Porcello takes shots, but holds off Dodgers
Comebackers don't knock Tigers righty out of fourth win
LOS ANGELES -- The damage on Rick Porcello's pitching line read far better than one might have expected for nine Dodgers hits, turning in a quality start that helped the Tigers finally cool off the red-hot Dodgers for a 6-2 win.
The damage on Porcello's right forearm and right thigh suggested he took a worse beating than that.
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"He's hurting," manager Jim Leyland said. "But he did well. He's a tough kid."
Porcello has had his share of sophomore struggles this season in which opposing hitters looked like they were taking batting practice. This outing looked more like target practice, with Porcello right in the crosshairs.
"I've never seen that," first baseman Miguel Cabrera said. "It was crazy."
No less than three Dodgers comebackers took aim at Porcello on the mound. One, he admitted, happened to find his glove. The other two found body parts that he needs to pitch, and they left him smarting.
"Tell him to catch it," Inge said, jokingly. "Just kidding."
Manny Ramirez's pinch-hit grounder with the bases loaded, on the other hand, left Porcello victorious -- still smarting, but victorious. And as Porcello dressed for the bus to the airport for the Tigers' flight to Seattle, he had the look of a quarterback who had been knocked down a couple times, but not knocked out.
"The forearm is sore, but it'll be fine," Porcello said. "I'll be good to go for my next start."
If he can keep his sinker working like it did Sunday, he should be in good shape.
When Porcello has his sinker working, he has the ability to roll off one ground ball after another and send down opponents quickly. But as Inge explained, it can also get a lot of comebackers from left-handed hitters who dive out over the plate at sinkers that start on the outside corner, then pull their hands in once it comes back inside.
While all nine Dodgers hits were singles, Porcello induced 11 ground-ball outs compared with just three in the air, a mix that will usually lead the Tigers to victory. One of those flyouts was a Matt Kemp line drive that Porcello somehow snared with his glove before firing to second base to complete the double play and end the first inning.
"I think the hardest one that was hit back at me was the one that Kemp hit that I caught," Porcello said.
Russell Martin's leadoff liner to center that inning was the Dodgers' lone hit until Xavier Paul shot a one-out grounder through the middle (of course) in the fourth and Kemp hit a liner to left-center. James Loney centered a 95 mph fastball and sent it back to Porcello's arm with equal ferocity.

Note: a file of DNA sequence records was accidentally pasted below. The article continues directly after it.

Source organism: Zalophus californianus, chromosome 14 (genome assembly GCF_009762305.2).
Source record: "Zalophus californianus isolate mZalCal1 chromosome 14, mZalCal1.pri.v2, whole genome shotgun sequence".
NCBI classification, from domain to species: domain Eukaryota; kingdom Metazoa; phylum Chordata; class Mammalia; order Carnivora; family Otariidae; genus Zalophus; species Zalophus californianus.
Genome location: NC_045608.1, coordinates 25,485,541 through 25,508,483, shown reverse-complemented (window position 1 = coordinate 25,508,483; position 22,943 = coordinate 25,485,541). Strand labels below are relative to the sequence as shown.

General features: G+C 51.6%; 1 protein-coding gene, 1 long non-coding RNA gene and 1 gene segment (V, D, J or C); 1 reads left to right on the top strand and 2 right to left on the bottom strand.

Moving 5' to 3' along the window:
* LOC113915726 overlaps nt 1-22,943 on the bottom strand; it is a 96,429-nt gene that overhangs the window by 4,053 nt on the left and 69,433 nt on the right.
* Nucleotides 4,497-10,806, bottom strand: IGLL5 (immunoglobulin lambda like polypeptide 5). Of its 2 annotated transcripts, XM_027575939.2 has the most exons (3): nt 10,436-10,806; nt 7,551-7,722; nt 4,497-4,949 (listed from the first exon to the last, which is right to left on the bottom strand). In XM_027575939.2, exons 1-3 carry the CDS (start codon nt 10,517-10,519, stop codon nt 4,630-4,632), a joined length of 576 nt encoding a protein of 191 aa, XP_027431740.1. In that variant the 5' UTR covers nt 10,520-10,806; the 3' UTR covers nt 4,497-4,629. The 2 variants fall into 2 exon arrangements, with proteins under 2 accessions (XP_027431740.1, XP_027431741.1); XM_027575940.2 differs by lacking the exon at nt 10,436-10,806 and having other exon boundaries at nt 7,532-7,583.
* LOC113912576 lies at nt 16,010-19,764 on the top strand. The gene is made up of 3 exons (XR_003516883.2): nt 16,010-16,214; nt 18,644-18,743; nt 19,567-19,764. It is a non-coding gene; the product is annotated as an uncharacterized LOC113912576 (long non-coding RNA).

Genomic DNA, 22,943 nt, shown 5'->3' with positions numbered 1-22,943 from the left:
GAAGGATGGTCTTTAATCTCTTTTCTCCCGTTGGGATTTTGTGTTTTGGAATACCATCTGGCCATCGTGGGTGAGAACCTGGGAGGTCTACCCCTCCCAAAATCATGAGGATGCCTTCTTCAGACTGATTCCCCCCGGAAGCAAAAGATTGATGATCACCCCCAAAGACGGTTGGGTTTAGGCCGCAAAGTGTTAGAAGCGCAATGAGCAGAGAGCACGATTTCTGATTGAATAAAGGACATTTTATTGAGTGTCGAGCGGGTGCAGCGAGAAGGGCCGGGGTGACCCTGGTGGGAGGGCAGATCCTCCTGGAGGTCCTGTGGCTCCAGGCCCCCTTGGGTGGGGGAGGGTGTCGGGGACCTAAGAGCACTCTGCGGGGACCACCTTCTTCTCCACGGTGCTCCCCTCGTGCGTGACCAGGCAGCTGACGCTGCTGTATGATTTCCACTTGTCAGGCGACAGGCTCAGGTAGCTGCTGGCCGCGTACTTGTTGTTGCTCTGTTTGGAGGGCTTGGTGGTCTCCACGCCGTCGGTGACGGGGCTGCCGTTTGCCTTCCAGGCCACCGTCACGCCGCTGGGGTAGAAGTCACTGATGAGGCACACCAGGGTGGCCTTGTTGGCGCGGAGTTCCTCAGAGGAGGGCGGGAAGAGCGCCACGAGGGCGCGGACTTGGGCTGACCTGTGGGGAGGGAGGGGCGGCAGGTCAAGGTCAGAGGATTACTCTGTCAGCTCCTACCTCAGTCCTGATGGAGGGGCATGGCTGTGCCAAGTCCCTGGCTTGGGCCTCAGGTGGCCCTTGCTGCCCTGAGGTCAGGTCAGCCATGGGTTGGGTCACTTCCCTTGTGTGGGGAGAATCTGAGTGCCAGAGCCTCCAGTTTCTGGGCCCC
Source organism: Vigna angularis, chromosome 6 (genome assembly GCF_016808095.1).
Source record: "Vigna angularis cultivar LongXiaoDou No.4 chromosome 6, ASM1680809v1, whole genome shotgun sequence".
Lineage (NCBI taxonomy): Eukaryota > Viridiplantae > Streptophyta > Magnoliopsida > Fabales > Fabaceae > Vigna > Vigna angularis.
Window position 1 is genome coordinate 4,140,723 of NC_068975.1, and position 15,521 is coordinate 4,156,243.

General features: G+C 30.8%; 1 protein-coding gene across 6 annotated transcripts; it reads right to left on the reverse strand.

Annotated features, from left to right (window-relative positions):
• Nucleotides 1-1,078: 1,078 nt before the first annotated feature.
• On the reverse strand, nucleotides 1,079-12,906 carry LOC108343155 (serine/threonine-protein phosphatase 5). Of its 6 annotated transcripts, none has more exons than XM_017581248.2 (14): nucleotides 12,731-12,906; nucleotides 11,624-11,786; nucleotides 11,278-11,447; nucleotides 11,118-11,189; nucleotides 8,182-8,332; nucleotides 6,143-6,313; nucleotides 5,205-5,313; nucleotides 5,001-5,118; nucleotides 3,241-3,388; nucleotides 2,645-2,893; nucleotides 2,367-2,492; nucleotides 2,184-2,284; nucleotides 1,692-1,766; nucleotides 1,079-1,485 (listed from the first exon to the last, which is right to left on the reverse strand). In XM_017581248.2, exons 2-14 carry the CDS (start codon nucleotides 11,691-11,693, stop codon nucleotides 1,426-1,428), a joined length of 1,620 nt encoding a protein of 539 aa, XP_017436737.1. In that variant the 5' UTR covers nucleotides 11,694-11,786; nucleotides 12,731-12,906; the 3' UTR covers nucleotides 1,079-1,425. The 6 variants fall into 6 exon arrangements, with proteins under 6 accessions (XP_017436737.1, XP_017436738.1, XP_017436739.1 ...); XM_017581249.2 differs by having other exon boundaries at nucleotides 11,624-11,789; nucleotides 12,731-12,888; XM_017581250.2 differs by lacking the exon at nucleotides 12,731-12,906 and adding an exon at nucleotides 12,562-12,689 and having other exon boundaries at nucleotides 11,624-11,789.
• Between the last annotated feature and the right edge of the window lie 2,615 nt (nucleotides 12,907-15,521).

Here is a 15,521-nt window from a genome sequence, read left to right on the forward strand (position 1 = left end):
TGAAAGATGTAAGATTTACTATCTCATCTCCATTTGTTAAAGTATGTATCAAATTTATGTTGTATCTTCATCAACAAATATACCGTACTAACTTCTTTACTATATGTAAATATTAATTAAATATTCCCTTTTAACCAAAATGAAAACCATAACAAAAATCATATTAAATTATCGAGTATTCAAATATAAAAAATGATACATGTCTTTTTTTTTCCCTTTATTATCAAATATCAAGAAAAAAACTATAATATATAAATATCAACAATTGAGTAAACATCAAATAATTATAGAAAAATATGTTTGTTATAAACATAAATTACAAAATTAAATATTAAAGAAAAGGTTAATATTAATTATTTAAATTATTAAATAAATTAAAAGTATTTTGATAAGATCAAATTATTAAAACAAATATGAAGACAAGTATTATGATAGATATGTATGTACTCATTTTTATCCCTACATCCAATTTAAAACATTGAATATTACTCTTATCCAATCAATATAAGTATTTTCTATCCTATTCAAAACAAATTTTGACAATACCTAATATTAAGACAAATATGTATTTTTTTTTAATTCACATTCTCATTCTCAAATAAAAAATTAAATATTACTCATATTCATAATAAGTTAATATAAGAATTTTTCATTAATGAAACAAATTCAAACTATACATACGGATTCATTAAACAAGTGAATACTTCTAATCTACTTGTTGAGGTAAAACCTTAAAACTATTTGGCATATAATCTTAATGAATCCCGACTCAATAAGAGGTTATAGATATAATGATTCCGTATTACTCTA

Had Porcello not recovered so quickly, it would have left the bases loaded and one out for Casey Blake. Instead, Porcello gathered himself so quickly that he barely missed a double play, firing to second for the force out before Loney barely beat the throw to first.
"That one hit me pretty square," Porcello said. "There'll be a bruise."
It did not, however, affect his range of motion, a point Porcello demonstrated in his warmup tosses as Leyland and head athletic trainer Kevin Rand watched. He stayed in the game to get a groundout to third from Blake, then a Garret Anderson groundout to first before Blake DeWitt centered the last of the shots.
DeWitt's comebacker hit Porcello right on his right hamstring, and it left no chance at a play. That started the Dodgers' lone scoring rally, capped by Paul's line drive to left before Porcello retired Kemp to keep the Tigers ahead.
That was it for the shots off Porcello, but it wasn't his last test. Three straight two-out singles, including a Jamey Carroll grounder to deep short, loaded the bases in the sixth and brought Ramirez out of the dugout. Ramirez didn't start Sunday, but with a chance to pull Los Angeles ahead for a series sweep, he hit for starting pitcher Huroki Kuroda.
The roar for Ramirez from the 46,053 at Dodger Stadium lasted longer than his at-bat. Porcello threw one of his better sinkers of the night, bearing it inside on the star, and Ramirez grounded it to third as the crowd hushed.
Porcello's day was done, but by a groundout, not a knockout.
"He's obviously a great hitter, and if he gets me on a pitch that I wanted to throw to him, and it's in the location that I want it to be in, then you have to tip your hat," Porcello said. "But I was just trying to make a pitch and get a good sinker in on his hands. ... That was pretty much where I wanted it."
Porcello's performance preserved a lead the Tigers built in the opening inning off Kuroda and extended after Porcello left. After Magglio Ordonez singled in Johnny Damon, Miguel Cabrera followed with a line drive that cleared the "Mannywood" banner on the left-field fence in a hurry for Cabrera's 10th home run of the season.
Ordonez added an insurance run in the eighth with his sixth home run of the season, a drive to left-center field off Ronald Belisario. Adam Everett's pinch-hit squeeze bunt in the eighth and Damon's two-out RBI single put the game essentially out of reach.
It also gave Porcello a win for his trouble. He improved to 4-0 in five Interleague starts, but won in California for the first time in his big league career.
Jason Beck is a reporter for MLB.com. This story was not subject to the approval of Major League Baseball or its clubs.